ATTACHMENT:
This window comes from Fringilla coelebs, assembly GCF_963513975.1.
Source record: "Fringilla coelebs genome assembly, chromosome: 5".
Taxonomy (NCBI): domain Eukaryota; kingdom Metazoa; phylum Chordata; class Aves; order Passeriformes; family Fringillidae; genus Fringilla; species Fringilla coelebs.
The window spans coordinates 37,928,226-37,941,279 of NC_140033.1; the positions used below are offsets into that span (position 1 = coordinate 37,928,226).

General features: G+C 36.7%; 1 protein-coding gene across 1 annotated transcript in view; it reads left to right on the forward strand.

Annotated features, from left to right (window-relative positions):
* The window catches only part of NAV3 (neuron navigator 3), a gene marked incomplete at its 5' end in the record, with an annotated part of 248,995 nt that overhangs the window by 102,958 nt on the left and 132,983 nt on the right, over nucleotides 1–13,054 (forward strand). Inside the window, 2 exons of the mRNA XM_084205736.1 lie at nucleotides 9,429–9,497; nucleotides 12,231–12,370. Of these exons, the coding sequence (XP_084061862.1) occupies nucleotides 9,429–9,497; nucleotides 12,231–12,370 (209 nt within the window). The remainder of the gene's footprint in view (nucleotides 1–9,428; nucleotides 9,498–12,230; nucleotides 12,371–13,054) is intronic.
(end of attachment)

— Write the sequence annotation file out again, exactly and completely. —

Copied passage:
This window comes from Fringilla coelebs, assembly GCF_963513975.1.
Source record: "Fringilla coelebs genome assembly, chromosome: 5".
Taxonomy (NCBI): domain Eukaryota; kingdom Metazoa; phylum Chordata; class Aves; order Passeriformes; family Fringillidae; genus Fringilla; species Fringilla coelebs.
The window spans coordinates 37,928,226-37,941,279 of NC_140033.1; the positions used below are offsets into that span (position 1 = coordinate 37,928,226).

General features: G+C 36.7%; 1 protein-coding gene across 1 annotated transcript in view; it reads left to right on the forward strand.

Annotated features, from left to right (window-relative positions):
* The window catches only part of NAV3 (neuron navigator 3), a gene marked incomplete at its 5' end in the record, with an annotated part of 248,995 nt that overhangs the window by 102,958 nt on the left and 132,983 nt on the right, over nucleotides 1–13,054 (forward strand). Inside the window, 2 exons of the mRNA XM_084205736.1 lie at nucleotides 9,429–9,497; nucleotides 12,231–12,370. Of these exons, the coding sequence (XP_084061862.1) occupies nucleotides 9,429–9,497; nucleotides 12,231–12,370 (209 nt within the window). The remainder of the gene's footprint in view (nucleotides 1–9,428; nucleotides 9,498–12,230; nucleotides 12,371–13,054) is intronic.